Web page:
Per Sæmund Bjørkum

1. Violin

−​ For me it’s always been natural to play both classical and folk music, and it feels as if the folk music part of me has benefited from what I have learned through classical music, and vice-versa.

  • Member since: 1997
  • Born: 1970 in Oslo
  • Education: Studied with teachers Ole Bøhn, Arve Tellefsen and Magnus Ericsson at the Norwegian Academy of Music.
  • Recordings: Traditional music: Den vare fela (Heilo 1994); Slåtter frå Torger Olstads Notebok (Bergen Digital 1995) Konsert på Kleppe (JPS Records 2005) Berg og vatn (Grappa 2001)
  • Awards: Norwegian Grammy in the folk music category in 2001 for Berg og vatn.
  • Other: Project musician in the Norwegian Chamber Orchestra.

Per Sæmund Bjørkum grew up in Bærum with parents from Gudbrandsdalen and Sogn who were active in youth work.

− From I was quite young, I accompanied them to various events and competitions where folk music and dance formed a natural part, he says.

− Perhaps that was how I became exposed to fiddle playing, and which made me want to try it. I can’t quite remember it clearly, but I wanted and got a fiddle for my sixth birthday, and began to take lessons from the fiddler Rolv Brimi from Lom. Brimi was studying in Oslo at the time.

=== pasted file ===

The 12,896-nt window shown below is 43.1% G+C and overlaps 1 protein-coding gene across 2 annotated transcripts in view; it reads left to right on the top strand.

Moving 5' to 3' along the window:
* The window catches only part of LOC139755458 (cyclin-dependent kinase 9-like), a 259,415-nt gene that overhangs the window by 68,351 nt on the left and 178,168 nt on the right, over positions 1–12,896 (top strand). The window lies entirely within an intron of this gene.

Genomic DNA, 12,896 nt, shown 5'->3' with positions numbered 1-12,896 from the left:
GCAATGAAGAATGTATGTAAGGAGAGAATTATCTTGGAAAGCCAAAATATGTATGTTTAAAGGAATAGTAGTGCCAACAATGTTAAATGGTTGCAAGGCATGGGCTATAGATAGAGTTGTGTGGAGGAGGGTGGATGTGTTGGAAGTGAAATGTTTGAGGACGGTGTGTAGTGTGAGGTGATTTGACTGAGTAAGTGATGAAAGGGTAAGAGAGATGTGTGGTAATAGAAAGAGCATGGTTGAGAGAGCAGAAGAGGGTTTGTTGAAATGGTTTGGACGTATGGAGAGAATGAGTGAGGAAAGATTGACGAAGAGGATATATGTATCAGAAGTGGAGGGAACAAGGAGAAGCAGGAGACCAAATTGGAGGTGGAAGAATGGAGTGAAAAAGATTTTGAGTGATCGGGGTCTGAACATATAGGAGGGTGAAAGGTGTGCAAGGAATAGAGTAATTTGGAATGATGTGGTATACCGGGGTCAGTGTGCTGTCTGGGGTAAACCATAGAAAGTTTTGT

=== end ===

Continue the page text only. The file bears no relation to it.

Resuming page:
Per Sæmund started early in playing both folk music and classical music:

When Brimi moved back to Lom the following year, I started studying with Pål Skogum, who was a very inspirating teacher for me for many years. When I started school the following year, I studied with Marlise Bøhn, learning to read music and to play the classical violin. A few years later I began studying with her son Ole Bøhn.

− My musical mother tongue

During his childhood, Per Sæmund was the winner in his class at Landskappleiken several times. Later he studied the classical violin at Norges Musikkhøgskole with Arve Tellefsen and Magnus Ericsson. For years, he was Associate Professor of fiddle-playing at the same school, until 2015.

He has never experienced a contradiction between the two musical fields:

− For me it’s always been natural to play both classical and folk music, and it feels as if the folk music part of me has benefited from what I have learned through classical music, and vice-versa.

He was engaged by the Oslo Philharmonic Orchestra in 1997 and has been part of the Norwegian Chamber Orchestra since 1990. In 2001 he won Spellemannsprisen in the folk music category with the album Berg og Vatn. As a folk musician he extends the folk music tradition from Vågå in Gudbrandsdalen.

− The traditional music from Vågå is probably my musical mother tongue, if it is possible to describe it in that way. It is the tones and and tonality which are bound to both lineage and upbringing. My mother was from Vågå, and although I have grown up in Bærum, I spent a lot of time in an environment with many people from Gudbrandalen as well as fiddle players who lived in Oslo during that time.